In undeveloped nations, by contrast, parents like to have as many children as possible to help them with subsistence farming. As in the last section, the lack of farming equipment causes an inefficient proportion of human labor instead of machinery, parents in the undeveloped nations like to have as much labor as possible by having lots of children.
Unless the farmers in the undeveloped nations import advanced farming equipment, they will have many children instead of using machinery to help them farm. As productivity might increase by hundreds of times as described in the last section, individuals in the undeveloped nations would have less children when the state collapses.
As farming productivity increases in the undeveloped nations, less individuals would work as farmers. But currently, the individuals in the undeveloped nations do not have enough resources to educate their children, due to state taxes and regulations. When the state collapses, however, these individuals would instead invest their children in education instead of farming.
The reverse demographic paradox
In the last section, we have analyzed how education decreases birth rate. Parents find having less, but better educated children as a better investment than lots of children. But other factors might even increase the number of children when the state collapses. Examples includes the increased wealth when the state does not confiscate or regulate, the lack of child labor laws which motivates parents to have children work instead of consume, and the lack of compulsory education laws.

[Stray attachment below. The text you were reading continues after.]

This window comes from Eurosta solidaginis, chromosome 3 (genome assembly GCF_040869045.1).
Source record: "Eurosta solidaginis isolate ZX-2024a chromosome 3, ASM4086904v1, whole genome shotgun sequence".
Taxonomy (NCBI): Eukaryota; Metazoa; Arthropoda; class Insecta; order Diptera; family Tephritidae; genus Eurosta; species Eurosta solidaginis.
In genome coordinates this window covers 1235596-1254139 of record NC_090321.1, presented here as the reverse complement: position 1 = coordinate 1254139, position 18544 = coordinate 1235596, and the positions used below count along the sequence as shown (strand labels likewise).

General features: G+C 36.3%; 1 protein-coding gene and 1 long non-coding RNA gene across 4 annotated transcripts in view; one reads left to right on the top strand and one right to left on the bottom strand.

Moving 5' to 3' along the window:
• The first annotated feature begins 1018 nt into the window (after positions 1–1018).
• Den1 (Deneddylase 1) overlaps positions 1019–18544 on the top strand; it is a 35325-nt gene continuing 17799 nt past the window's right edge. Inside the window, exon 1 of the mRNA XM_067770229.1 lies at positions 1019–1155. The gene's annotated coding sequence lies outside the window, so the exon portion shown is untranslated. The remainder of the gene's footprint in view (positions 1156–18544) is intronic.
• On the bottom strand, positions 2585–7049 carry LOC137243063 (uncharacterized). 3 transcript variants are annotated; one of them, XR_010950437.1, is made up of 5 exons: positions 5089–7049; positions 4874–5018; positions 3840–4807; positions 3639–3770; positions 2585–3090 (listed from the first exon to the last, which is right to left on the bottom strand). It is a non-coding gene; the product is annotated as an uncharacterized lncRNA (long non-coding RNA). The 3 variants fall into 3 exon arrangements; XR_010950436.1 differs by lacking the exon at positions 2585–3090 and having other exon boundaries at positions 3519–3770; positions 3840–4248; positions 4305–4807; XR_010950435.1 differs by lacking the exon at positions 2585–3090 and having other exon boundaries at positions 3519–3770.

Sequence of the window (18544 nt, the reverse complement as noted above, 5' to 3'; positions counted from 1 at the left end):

A good example of more children involves increasing wealth. Since the state taxes and regulates individuals, when the state collapses, the wealth of each individual may increase by five times. Richer individuals will have more children, as they can afford to buy resources for their children to consume.